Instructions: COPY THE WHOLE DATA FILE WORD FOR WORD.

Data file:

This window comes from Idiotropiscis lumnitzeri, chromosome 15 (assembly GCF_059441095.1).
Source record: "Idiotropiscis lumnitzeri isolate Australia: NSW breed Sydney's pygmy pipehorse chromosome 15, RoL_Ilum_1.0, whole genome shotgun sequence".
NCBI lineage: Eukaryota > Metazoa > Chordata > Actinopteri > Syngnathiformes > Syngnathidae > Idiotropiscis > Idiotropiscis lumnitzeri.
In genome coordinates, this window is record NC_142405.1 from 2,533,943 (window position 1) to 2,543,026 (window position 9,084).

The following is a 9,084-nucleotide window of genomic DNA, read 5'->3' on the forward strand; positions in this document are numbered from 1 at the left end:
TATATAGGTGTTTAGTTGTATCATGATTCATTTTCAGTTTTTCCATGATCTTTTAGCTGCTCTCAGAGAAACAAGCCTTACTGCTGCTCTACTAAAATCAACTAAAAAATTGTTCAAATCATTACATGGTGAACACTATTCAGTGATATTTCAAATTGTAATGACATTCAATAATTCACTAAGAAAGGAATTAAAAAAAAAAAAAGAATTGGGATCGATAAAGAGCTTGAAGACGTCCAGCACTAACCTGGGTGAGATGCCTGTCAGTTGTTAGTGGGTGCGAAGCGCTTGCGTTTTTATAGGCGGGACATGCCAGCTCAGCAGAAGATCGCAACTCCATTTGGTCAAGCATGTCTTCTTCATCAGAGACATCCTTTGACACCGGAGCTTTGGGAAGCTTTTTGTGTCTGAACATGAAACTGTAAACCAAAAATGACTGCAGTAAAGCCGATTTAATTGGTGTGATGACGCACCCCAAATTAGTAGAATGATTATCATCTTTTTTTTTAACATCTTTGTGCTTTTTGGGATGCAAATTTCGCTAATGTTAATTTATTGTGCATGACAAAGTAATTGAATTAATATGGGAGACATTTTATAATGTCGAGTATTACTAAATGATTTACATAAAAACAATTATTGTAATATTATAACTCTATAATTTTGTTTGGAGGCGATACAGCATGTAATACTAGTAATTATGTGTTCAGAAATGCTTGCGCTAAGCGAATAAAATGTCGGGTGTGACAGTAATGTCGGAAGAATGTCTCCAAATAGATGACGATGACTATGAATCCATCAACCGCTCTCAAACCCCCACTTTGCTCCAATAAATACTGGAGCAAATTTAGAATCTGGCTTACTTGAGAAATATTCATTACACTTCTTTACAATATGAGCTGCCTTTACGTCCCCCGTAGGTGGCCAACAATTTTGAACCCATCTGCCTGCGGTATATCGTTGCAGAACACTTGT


This window comes from Idiotropiscis lumnitzeri, chromosome 15 (assembly GCF_059441095.1).
Source record: "Idiotropiscis lumnitzeri isolate Australia: NSW breed Sydney's pygmy pipehorse chromosome 15, RoL_Ilum_1.0, whole genome shotgun sequence".
NCBI lineage: Eukaryota > Metazoa > Chordata > Actinopteri > Syngnathiformes > Syngnathidae > Idiotropiscis > Idiotropiscis lumnitzeri.
In genome coordinates, this window is record NC_142405.1 from 2,533,943 (window position 1) to 2,543,026 (window position 9,084).

The following is a 9,084-nucleotide window of genomic DNA, read 5'->3' on the forward strand; positions in this document are numbered from 1 at the left end:
TATATAGGTGTTTAGTTGTATCATGATTCATTTTCAGTTTTTCCATGATCTTTTAGCTGCTCTCAGAGAAACAAGCCTTACTGCTGCTCTACTAAAATCAACTAAAAAATTGTTCAAATCATTACATGGTGAACACTATTCAGTGATATTTCAAATTGTAATGACATTCAATAATTCACTAAGAAAGGAATTAAAAAAAAAAAAAGAATTGGGATCGATAAAGAGCTTGAAGACGTCCAGCACTAACCTGGGTGAGATGCCTGTCAGTTGTTAGTGGGTGCGAAGCGCTTGCGTTTTTATAGGCGGGACATGCCAGCTCAGCAGAAGATCGCAACTCCATTTGGTCAAGCATGTCTTCTTCATCAGAGACATCCTTTGACACCGGAGCTTTGGGAAGCTTTTTGTGTCTGAACATGAAACTGTAAACCAAAAATGACTGCAGTAAAGCCGATTTAATTGGTGTGATGACGCACCCCAAATTAGTAGAATGATTATCATCTTTTTTTTTAACATCTTTGTGCTTTTTGGGATGCAAATTTCGCTAATGTTAATTTATTGTGCATGACAAAGTAATTGAATTAATATGGGAGACATTTTATAATGTCGAGTATTACTAAATGATTTACATAAAAACAATTATTGTAATATTATAACTCTATAATTTTGTTTGGAGGCGATACAGCATGTAATACTAGTAATTATGTGTTCAGAAATGCTTGCGCTAAGCGAATAAAATGTCGGGTGTGACAGTAATGTCGGAAGAATGTCTCCAAATAGATGACGATGACTATGAATCCATCAACCGCTCTCAAACCCCCACTTTGCTCCAATAAATACTGGAGCAAATTTAGAATCTGGCTTACTTGAGAAATATTCATTACACTTCTTTACAATATGAGCTGCCTTTACGTCCCCCGTAGGTGGCCAACAATTTTGAACCCATCTGCCTGCGGTATATCGTTGCAGAACACTTGT